HindustanTimes Sun,28 Dec 2014
Charge of Dhoni brigade
N Ananthanarayanan , Hindustan Times
Mohali, March 19, 2013
First Published: 00:09 IST(19/3/2013)
Last Updated: 09:29 IST(19/3/2013)
Indian Cricket team player celebrating the wicket of Australian player M Clarke in the 3rd Test match, at PCA Stadium, Mohali. HT Photo/Gurpreet Singh

Shikhar Dhawan's hopes of landing the knockout punch were dashed due to a finger injury, but he was still padded up, just in case he had to go out as India, cautious not to falter chasing the small target, briefly suggested they might have left it for too late.

Australia pace spearhead Peter Siddle's bustling pace and consistency was holding back the batsmen from giving the charge.

In the end, Ravindra Jadeja landed two hefty blows to end Siddle's threat before skipper MS Dhoni knocked off three fours in a row against Mitchell Starc to clinch victory, with just over two overs to be bowled in the match.

India had sealed a comprehensive six-wicket victory in the third Test in Mohali to clinch the series 3-0 and annex the Border-Gavaskar Trophy with a game left.

Australia, who have looked increasingly dispirited on the tour, suddenly found the kind of collective determination that had been sorely missing in the series.

Aussie skipper Michael Clarke, nursing a dodgy back, found in Siddle a willing workhorse. The rest of the bowlers rallied around him as Clarke crowded the batsman with close-in fielders and posted men on both sides to cut off singles.

Previous instance
In 2011, in the final Test in Dominica, Dhoni had jettisoned a sporting chase of 180 and instead settled for a draw, attracting a lot of criticism.

Then India were just 1-0 up and it would make no sense if the batting collapsed and India lost, was his defence.

On Monday, with Dhawan out of action, he was cautious, as he did not want to give Australia any hope of a win to come back in the series.

India, chasing 133 for victory at close to five runs per over, eventually finished on 136 for four with just 2.3 overs left in the match, wrapping up the match in four days after the first day's play was washed out.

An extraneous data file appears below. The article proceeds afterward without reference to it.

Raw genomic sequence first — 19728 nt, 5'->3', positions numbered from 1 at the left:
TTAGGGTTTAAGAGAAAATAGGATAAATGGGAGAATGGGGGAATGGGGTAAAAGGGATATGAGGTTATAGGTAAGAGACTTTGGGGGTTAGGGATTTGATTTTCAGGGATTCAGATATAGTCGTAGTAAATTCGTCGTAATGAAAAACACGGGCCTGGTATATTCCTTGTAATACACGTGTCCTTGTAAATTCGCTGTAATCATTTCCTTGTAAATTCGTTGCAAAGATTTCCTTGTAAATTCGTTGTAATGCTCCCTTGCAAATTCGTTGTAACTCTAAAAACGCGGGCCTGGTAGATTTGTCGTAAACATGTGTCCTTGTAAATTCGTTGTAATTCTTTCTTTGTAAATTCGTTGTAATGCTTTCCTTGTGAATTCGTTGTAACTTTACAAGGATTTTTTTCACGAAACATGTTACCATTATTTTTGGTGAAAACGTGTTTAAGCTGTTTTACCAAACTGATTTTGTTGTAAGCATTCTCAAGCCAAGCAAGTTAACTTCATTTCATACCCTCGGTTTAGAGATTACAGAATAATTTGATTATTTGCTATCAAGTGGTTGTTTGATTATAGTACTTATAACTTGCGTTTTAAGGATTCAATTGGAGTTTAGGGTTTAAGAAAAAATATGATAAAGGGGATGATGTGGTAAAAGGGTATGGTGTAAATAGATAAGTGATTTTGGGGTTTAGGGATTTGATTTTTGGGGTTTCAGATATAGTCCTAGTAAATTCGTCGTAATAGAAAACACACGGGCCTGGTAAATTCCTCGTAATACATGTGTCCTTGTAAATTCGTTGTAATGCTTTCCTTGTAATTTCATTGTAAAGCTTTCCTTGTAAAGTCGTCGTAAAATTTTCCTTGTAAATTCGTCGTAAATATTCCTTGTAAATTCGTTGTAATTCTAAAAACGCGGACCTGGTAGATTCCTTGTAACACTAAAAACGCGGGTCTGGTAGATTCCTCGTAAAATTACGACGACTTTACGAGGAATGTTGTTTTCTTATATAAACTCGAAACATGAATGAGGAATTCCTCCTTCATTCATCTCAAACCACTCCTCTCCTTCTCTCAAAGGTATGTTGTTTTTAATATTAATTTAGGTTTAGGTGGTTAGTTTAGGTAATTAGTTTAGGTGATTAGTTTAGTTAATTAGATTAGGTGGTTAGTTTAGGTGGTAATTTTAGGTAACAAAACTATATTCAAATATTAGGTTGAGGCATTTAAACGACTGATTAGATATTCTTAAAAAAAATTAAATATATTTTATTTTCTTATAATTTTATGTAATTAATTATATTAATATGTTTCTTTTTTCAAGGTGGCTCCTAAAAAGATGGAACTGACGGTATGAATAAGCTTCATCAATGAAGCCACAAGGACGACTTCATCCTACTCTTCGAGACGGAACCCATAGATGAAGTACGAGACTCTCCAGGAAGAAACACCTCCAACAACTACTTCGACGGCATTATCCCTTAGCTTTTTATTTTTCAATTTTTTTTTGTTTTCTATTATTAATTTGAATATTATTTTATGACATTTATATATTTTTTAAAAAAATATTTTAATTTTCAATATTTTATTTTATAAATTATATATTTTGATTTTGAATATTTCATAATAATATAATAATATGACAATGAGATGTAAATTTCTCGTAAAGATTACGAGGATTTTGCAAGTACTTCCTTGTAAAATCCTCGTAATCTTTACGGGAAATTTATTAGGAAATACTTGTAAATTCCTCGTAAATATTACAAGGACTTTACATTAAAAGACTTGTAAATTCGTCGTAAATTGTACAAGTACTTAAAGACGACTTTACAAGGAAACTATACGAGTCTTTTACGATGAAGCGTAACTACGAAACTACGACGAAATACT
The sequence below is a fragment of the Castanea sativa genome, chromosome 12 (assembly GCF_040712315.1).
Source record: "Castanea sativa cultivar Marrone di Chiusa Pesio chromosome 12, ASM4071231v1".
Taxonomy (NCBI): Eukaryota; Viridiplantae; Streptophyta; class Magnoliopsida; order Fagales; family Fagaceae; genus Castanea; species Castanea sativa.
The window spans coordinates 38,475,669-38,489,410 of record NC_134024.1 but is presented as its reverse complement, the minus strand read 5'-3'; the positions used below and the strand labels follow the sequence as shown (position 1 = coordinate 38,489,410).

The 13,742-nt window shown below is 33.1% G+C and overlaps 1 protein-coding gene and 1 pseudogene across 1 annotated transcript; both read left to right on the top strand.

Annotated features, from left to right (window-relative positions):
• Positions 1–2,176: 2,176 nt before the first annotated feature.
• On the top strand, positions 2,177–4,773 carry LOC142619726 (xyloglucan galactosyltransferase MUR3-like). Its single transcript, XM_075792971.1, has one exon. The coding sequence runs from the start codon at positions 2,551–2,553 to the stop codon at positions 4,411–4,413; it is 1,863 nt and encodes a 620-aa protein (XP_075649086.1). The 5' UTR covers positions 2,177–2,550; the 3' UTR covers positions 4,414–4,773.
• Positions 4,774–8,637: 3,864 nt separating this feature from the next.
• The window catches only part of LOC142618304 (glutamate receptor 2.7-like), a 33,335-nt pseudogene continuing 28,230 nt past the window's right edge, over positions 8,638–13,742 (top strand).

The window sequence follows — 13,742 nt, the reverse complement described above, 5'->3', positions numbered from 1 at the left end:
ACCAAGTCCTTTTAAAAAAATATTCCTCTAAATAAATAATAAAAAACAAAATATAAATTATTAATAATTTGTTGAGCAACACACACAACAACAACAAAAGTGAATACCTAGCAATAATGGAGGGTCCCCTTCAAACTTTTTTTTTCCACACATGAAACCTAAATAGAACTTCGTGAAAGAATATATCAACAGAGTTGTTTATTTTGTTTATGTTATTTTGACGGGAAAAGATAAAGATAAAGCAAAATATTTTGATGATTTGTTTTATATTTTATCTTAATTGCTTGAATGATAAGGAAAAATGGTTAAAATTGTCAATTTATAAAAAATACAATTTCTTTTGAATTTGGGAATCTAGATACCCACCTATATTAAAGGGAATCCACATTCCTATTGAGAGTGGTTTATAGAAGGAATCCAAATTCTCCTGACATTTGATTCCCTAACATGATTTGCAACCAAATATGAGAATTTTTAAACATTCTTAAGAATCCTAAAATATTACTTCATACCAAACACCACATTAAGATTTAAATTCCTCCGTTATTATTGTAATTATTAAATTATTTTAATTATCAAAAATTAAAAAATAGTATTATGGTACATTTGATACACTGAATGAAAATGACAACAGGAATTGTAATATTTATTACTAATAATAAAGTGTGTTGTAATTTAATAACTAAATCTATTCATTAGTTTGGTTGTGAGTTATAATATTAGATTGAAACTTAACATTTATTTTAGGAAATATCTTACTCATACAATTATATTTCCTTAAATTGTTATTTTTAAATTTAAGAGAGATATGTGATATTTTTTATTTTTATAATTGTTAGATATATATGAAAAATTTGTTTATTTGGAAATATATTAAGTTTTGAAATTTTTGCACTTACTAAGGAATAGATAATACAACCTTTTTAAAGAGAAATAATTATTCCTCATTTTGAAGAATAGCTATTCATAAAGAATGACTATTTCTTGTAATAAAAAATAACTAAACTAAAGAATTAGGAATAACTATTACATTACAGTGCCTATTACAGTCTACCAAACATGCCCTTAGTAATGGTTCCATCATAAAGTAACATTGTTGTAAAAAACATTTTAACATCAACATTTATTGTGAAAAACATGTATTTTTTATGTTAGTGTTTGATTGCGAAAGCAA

Cheteshwar Pujara (28) opened with Murali Vijay (26) and Virat Kohli (34) and Sachin Tendulkar (21) then pushed the score along but the pressure told when Tendulkar was run out to a brilliant effort by David Warner.

It was a tortuous day of cricket. Although some dust came off the pitch, it was not one of the treacherous last day surfaces.

It demanded patience from the spinners and they eventually bowled out Australia, 91 behind in the first innings, for 223 late into the afternoon session.

Brad Haddin, Mitchell Starc and Xavier Doherty --- all lucky to be playing --- kept up the fight by adding 80 runs for the last two wickets, batting for nearly two hours, facing 34.2 overs.

Poor umpiring
Seamer Bhuvneshwar Kumar, who took three wickets to give India victory hopes overnight, was kept away from the attack as he felt he would have only conceded runs with the old ball as there was not much help from the pitch.

Dubious umpiring has only added to the absence of the Decision Review System, which the Indian board opposes.

Top order batsman Phil Hughes finally made a fighting 69 but was given out leg before to Ravichandran Ashwin by umpire Aleem Dar. TV replays showed the ball was going down the leg side.

Skipper Michael Clarke, in pain, batted at No 6, scoring 18 in nearly one hour. Ravindra Jadeja dismissed him for the fifth time in six innings but there was doubt whether it was off a no ball.

The third umpire ruled it was a legal delivery, although TV replays suggested the decision could have gone either way.

Jadeja's three wickets proved crucial, highlighting the importance of newcomers in the resurgence of India.

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